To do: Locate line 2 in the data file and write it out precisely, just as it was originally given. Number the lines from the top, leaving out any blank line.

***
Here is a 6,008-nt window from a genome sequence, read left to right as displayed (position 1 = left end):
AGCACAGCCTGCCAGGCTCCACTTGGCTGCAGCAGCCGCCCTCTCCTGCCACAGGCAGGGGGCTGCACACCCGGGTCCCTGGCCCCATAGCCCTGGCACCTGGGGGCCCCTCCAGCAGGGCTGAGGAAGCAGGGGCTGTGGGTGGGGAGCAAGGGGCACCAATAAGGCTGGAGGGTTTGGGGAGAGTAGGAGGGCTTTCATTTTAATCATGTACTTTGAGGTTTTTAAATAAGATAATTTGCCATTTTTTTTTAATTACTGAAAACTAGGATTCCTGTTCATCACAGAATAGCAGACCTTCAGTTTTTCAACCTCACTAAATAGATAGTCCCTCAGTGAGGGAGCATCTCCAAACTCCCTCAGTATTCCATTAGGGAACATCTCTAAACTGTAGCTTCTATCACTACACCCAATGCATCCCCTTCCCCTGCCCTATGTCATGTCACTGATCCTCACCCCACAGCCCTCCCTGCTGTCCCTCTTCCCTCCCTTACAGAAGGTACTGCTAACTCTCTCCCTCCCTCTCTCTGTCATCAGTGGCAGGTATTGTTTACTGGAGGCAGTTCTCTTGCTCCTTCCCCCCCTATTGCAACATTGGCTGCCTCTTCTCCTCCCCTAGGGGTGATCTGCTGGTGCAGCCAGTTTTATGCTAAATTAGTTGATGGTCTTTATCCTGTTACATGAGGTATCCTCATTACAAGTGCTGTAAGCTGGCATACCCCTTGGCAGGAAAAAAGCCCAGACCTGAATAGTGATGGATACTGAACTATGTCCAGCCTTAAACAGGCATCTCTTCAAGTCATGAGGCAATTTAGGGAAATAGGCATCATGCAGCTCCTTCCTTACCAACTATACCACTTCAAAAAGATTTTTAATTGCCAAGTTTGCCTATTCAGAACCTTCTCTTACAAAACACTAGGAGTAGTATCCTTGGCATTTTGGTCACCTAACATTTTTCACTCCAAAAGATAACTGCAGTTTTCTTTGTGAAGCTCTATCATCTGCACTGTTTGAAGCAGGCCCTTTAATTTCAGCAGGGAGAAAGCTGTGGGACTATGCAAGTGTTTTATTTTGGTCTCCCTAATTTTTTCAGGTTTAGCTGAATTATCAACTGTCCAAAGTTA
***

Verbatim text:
AGCACAGCCTGCCAGGCTCCACTTGGCTGCAGCAGCCGCCCTCTCCTGCCACAGGCAGGGGGCTGCACACCCGGGTCCCTGGCCCCATAGCCCTGGCACCTGGGGGCCCCTCCAGCAGGGCTGAGGAAGCAGGGGCTGTGGGTGGGGAGCAAGGGGCACCAATAAGGCTGGAGGGTTTGGGGAGAGTAGGAGGGCTTTCATTTTAATCATGTACTTTGAGGTTTTTAAATAAGATAATTTGCCATTTTTTTTTAATTACTGAAAACTAGGATTCCTGTTCATCACAGAATAGCAGACCTTCAGTTTTTCAACCTCACTAAATAGATAGTCCCTCAGTGAGGGAGCATCTCCAAACTCCCTCAGTATTCCATTAGGGAACATCTCTAAACTGTAGCTTCTATCACTACACCCAATGCATCCCCTTCCCCTGCCCTATGTCATGTCACTGATCCTCACCCCACAGCCCTCCCTGCTGTCCCTCTTCCCTCCCTTACAGAAGGTACTGCTAACTCTCTCCCTCCCTCTCTCTGTCATCAGTGGCAGGTATTGTTTACTGGAGGCAGTTCTCTTGCTCCTTCCCCCCCTATTGCAACATTGGCTGCCTCTTCTCCTCCCCTAGGGGTGATCTGCTGGTGCAGCCAGTTTTATGCTAAATTAGTTGATGGTCTTTATCCTGTTACATGAGGTATCCTCATTACAAGTGCTGTAAGCTGGCATACCCCTTGGCAGGAAAAAAGCCCAGACCTGAATAGTGATGGATACTGAACTATGTCCAGCCTTAAACAGGCATCTCTTCAAGTCATGAGGCAATTTAGGGAAATAGGCATCATGCAGCTCCTTCCTTACCAACTATACCACTTCAAAAAGATTTTTAATTGCCAAGTTTGCCTATTCAGAACCTTCTCTTACAAAACACTAGGAGTAGTATCCTTGGCATTTTGGTCACCTAACATTTTTCACTCCAAAAGATAACTGCAGTTTTCTTTGTGAAGCTCTATCATCTGCACTGTTTGAAGCAGGCCCTTTAATTTCAGCAGGGAGAAAGCTGTGGGACTATGCAAGTGTTTTATTTTGGTCTCCCTAATTTTTTCAGGTTTAGCTGAATTATCAACTGTCCAAAGTTA